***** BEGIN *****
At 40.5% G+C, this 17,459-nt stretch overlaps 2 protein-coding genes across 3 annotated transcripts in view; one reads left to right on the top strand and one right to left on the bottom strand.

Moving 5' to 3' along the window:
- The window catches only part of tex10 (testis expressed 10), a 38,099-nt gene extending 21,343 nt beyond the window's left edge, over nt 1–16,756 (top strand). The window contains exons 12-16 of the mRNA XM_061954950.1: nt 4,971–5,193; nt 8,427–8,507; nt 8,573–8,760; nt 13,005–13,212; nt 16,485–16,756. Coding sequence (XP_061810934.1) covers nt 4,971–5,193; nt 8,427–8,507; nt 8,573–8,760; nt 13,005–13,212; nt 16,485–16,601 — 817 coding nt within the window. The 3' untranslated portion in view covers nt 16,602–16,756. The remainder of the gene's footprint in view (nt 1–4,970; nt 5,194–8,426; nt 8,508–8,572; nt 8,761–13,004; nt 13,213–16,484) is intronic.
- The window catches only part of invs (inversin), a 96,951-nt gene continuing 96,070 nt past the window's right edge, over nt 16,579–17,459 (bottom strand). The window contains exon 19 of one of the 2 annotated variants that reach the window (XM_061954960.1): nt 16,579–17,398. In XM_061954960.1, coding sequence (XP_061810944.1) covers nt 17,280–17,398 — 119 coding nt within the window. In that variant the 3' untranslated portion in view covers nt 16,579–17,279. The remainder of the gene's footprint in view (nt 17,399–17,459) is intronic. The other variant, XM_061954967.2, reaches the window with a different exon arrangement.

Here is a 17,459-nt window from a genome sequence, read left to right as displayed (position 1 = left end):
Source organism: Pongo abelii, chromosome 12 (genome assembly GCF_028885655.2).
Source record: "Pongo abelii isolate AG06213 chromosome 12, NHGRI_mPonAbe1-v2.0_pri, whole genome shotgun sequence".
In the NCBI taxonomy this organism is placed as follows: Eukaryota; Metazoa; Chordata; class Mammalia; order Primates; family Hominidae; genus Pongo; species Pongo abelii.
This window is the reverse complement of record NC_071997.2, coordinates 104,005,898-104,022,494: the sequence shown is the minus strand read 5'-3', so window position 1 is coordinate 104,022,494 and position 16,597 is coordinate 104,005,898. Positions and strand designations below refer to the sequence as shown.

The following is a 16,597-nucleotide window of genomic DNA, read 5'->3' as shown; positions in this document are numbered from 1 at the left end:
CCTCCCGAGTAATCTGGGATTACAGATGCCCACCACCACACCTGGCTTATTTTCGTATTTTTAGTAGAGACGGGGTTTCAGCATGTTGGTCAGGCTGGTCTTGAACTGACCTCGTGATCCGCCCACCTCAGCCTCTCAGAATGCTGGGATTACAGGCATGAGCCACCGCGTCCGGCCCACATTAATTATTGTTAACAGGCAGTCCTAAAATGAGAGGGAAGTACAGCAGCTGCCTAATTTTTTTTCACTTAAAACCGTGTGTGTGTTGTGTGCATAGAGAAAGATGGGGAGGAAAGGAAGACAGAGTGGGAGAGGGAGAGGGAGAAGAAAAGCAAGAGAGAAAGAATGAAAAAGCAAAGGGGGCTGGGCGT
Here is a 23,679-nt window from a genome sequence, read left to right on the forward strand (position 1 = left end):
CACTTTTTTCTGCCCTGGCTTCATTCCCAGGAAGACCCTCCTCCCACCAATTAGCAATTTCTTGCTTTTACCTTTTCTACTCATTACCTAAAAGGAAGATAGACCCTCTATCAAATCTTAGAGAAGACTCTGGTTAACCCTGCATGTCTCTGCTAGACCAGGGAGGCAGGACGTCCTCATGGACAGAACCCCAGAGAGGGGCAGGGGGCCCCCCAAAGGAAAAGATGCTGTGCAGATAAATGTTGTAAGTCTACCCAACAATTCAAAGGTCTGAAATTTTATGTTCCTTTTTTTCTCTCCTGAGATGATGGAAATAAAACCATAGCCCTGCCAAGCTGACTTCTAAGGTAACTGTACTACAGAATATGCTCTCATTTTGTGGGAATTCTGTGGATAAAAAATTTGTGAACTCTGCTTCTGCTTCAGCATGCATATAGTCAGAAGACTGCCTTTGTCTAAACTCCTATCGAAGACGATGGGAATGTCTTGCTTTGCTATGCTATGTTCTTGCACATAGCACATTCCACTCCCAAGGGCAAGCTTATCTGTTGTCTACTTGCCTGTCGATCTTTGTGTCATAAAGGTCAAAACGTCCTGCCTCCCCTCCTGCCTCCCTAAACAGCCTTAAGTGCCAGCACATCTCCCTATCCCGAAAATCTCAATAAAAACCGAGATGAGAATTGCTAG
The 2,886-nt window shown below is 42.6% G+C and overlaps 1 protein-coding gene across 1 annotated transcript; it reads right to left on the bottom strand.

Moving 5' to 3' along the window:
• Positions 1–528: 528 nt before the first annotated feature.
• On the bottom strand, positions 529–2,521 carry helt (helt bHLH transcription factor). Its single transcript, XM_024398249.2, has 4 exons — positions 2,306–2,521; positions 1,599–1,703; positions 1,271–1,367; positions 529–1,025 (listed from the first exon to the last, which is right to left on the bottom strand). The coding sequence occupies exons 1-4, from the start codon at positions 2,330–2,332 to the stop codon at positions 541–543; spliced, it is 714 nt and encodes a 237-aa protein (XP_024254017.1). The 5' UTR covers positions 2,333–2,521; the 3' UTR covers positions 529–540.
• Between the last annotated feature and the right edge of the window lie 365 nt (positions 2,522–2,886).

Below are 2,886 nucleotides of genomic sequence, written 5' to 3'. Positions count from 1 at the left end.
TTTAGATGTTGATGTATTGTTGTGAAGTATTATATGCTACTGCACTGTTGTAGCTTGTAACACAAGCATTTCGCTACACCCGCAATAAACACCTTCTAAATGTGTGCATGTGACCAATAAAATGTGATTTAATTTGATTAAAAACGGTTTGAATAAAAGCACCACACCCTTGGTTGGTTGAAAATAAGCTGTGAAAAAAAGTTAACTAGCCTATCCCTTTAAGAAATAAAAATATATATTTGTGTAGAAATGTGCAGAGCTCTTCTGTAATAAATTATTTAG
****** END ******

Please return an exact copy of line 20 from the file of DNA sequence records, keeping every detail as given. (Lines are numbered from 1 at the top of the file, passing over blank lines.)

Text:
TTTAGATGTTGATGTATTGTTGTGAAGTATTATATGCTACTGCACTGTTGTAGCTTGTAACACAAGCATTTCGCTACACCCGCAATAAACACCTTCTAAATGTGTGCATGTGACCAATAAAATGTGATTTAATTTGATTAAAAACGGTTTGAATAAAAGCACCACACCCTTGGTTGGTTGAAAATAAGCTGTGAAAAAAAGTTAACTAGCCTATCCCTTTAAGAAATAAAAATATATATTTGTGTAGAAATGTGCAGAGCTCTTCTGTAATAAATTATTTAG